There have been a few circumstances where I've had to email an authority at my school and didn't know whether they had a PhD (e.g. An instructor of mine who I knew had been a PhD candidate a few years earlier, but perhaps graduated since then). In these cases, should I address the person as Dr.?
I always use Dr. ______ whenever I am e-mailing someone at a university and do not know if they have a doctorate.
If they do have a doctorate, I haven't insulted them.
If they don't, they chuckle and are pleased.
In my opinion it strongly depends on the culture. In Switzerland we use solely "Herr"/"Frau" (Mr/Mrs) to address even professors. If you have a look at the history of the country you get an idea why titles of any kind are somewhat frowned upon. However, in Germany the situation is already different and at least under certain circumstances the title is to be used in the address. In Austria it's even sort of a must as I got to hear. At least some people were somewhat sulky when I failed to do so :)
I do not know what role titles play in other places of the world.
It is not a secret who has a PhD. You should ideally do your research and find out.
If you don't do that you run a risk either way. If they don't have a PhD it's very unlikely to offend, but as Logan says, you aren't doing yourself any favours in creating an impression...
If you don't know who the person is then there is no point of insult in normal greeting; however if you try this with non-phd person it may appear that you are trying to butter the person or show you in lesser light; as a person of lower intellectual capability; as everybody appears to be a dr to you.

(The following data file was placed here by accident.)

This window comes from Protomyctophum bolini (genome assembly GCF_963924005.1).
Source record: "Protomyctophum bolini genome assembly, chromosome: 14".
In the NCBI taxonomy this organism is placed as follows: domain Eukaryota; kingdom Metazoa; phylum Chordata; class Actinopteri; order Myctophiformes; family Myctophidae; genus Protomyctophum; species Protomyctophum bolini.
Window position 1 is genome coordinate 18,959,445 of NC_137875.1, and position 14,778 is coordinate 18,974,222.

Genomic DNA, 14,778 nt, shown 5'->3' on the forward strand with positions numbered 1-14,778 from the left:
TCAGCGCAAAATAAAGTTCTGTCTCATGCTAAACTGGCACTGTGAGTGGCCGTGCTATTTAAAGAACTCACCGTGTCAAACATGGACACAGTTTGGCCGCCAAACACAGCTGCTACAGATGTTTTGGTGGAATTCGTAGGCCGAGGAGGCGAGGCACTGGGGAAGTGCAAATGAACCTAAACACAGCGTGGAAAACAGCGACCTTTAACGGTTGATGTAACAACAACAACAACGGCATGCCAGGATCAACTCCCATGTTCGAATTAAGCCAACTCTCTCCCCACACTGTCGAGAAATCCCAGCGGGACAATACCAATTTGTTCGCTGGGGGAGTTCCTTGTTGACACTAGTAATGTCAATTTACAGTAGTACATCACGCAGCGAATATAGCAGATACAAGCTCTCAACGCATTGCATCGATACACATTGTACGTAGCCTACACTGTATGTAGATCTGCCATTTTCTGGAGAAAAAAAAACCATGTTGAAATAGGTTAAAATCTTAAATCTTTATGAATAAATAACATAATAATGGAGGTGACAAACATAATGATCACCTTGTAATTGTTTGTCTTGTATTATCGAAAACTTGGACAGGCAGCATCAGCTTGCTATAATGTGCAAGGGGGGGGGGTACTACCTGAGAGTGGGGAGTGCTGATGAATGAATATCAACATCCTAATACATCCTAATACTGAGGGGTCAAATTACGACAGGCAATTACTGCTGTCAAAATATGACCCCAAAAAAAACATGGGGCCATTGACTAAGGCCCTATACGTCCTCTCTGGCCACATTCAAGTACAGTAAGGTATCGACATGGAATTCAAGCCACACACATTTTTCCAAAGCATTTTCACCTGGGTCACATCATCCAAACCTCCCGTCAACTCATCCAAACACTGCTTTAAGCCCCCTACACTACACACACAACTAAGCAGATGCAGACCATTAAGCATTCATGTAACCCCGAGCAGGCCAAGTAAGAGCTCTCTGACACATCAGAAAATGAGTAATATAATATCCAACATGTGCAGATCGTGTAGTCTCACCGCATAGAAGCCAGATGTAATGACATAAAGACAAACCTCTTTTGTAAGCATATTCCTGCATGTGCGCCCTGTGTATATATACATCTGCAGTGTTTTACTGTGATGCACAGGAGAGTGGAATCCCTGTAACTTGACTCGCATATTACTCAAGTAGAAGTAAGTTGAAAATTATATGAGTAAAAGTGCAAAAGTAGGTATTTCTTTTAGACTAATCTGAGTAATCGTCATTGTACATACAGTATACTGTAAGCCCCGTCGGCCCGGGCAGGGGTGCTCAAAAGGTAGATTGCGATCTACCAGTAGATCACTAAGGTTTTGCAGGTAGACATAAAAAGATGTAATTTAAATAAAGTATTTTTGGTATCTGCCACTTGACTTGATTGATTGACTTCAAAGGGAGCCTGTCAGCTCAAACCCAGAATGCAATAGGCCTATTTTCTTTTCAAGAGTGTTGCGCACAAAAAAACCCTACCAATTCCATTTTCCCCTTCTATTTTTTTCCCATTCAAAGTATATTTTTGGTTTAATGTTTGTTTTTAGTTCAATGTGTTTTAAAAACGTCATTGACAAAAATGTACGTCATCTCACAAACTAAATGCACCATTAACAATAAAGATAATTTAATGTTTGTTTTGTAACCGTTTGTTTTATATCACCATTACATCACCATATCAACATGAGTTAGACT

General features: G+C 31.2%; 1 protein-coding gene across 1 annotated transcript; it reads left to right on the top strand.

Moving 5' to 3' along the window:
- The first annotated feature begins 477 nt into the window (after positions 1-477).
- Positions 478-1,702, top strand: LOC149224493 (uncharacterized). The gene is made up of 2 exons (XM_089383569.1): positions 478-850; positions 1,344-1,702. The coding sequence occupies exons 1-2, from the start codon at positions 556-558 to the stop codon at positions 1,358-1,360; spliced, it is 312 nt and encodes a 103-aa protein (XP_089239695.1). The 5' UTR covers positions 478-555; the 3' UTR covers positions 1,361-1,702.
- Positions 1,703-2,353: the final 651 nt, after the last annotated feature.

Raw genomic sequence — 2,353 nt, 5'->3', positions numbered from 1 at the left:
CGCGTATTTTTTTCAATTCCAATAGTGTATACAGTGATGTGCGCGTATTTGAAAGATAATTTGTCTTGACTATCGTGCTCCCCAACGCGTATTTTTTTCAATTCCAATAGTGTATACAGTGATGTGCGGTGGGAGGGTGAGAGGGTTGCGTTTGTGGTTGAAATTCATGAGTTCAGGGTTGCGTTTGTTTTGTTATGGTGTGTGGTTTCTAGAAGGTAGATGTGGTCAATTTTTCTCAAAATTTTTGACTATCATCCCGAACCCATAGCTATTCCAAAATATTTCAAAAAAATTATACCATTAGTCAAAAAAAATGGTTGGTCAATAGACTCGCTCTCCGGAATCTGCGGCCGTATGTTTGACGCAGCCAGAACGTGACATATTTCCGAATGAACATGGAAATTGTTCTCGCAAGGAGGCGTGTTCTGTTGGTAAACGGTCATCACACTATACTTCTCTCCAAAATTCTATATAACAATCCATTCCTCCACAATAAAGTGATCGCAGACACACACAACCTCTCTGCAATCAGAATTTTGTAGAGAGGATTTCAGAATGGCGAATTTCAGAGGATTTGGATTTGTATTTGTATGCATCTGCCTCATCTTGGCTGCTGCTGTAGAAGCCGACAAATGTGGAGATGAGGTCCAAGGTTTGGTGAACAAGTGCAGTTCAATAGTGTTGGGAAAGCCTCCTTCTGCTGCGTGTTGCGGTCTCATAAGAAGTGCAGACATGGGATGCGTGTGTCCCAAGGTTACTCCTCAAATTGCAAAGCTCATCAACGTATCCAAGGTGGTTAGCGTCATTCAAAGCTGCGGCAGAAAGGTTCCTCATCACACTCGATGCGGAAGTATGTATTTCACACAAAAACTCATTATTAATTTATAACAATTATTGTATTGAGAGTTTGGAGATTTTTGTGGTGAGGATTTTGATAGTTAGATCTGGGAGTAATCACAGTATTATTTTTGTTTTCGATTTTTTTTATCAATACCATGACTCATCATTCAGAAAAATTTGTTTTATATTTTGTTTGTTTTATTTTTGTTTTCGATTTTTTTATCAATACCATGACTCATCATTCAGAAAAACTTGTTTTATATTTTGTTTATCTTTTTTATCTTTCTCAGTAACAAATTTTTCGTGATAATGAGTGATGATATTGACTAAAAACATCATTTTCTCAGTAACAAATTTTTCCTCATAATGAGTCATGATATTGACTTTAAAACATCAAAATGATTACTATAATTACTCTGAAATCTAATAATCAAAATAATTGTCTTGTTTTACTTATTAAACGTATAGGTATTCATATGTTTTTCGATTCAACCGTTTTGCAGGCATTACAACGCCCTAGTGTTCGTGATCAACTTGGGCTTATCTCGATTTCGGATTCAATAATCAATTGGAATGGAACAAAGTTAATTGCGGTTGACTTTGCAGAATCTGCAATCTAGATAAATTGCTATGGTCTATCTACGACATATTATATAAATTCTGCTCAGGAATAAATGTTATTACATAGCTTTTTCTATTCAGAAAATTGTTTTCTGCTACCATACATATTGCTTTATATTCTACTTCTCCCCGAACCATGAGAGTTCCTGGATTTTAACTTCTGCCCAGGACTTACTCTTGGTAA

Lastly even if you know a person has the phd; it shouldn't insult him/her if they are your coworkers or boss; remember mgmnt in software cos usually encourage usage of first name and encourage casual informal relationships so as to foster stronger working ties (you don't want your coworker to be afraid or in awe of you so that they don't use their brains or agree blindly to whatever you say); as in a professional situation you all have the same goal and job; while in academics phd's ,post-doctoral guys are the knowledge searchers creators and you are the learners; it may insult them if they are your teachers/professors as that relationship is much different than a Professional relationship.
Well, I have a letter envelope from the D. E. Knuth addressing me as "Professor". Which is several steps above what I could actually be claiming. He (or his secretary) probably preferred erring on the safe side over guessing whether my lack of using titles was due to modesty.
Now putting suspected titles on the envelope and leaving them off in the communication itself may actually be not a bad idea since then any possible embarrassment does not accumulate with multiple mentions but you still bring across that you consider the recipient capable/likely to have some degree.
At any rate: if you cannot find any titles in material you are able to find of the person in question, chances are that he/she is not all that obsessive about having his titles attached to his name whenever possible even in case he may have claim to them.
In the UK, it is common to simply address academics by their name, without a title. "Dear Firstname" if you know them personally, or "Dear Firstname Lastname" to be slightly more formal or if e-mailing someone outside of your department. I would use however "professor" or "Dr" in more formal correspondence (such as appeals or anything by post) assuming I was certain of their title, but there is no harm in omitting it.
So to answer your question: I would in most circumstances omit the title even if I knew it, and it is common in the UK to do so, though there is no harm in using it. If you don't know, "Dear Name Name" will suffice.
It is better you inquire their background before mailing them. No confusions could arise then.
Address the person by her academic role if she has one. For example, if she is a a professor, say "Dear Professor" or "Hi Professor". If she is an instructor but not a professor try "Dear Instructor".
I did this with my daily supervisor who was a professor but did not have a PhD in my early correspondence with him and it worked fine.
No, just put Mr. if a man or Ms. if a woman. Phd are not doctors. Phd is a research degree and its not a professional title to call them doctors. Only doctors to be called doctors.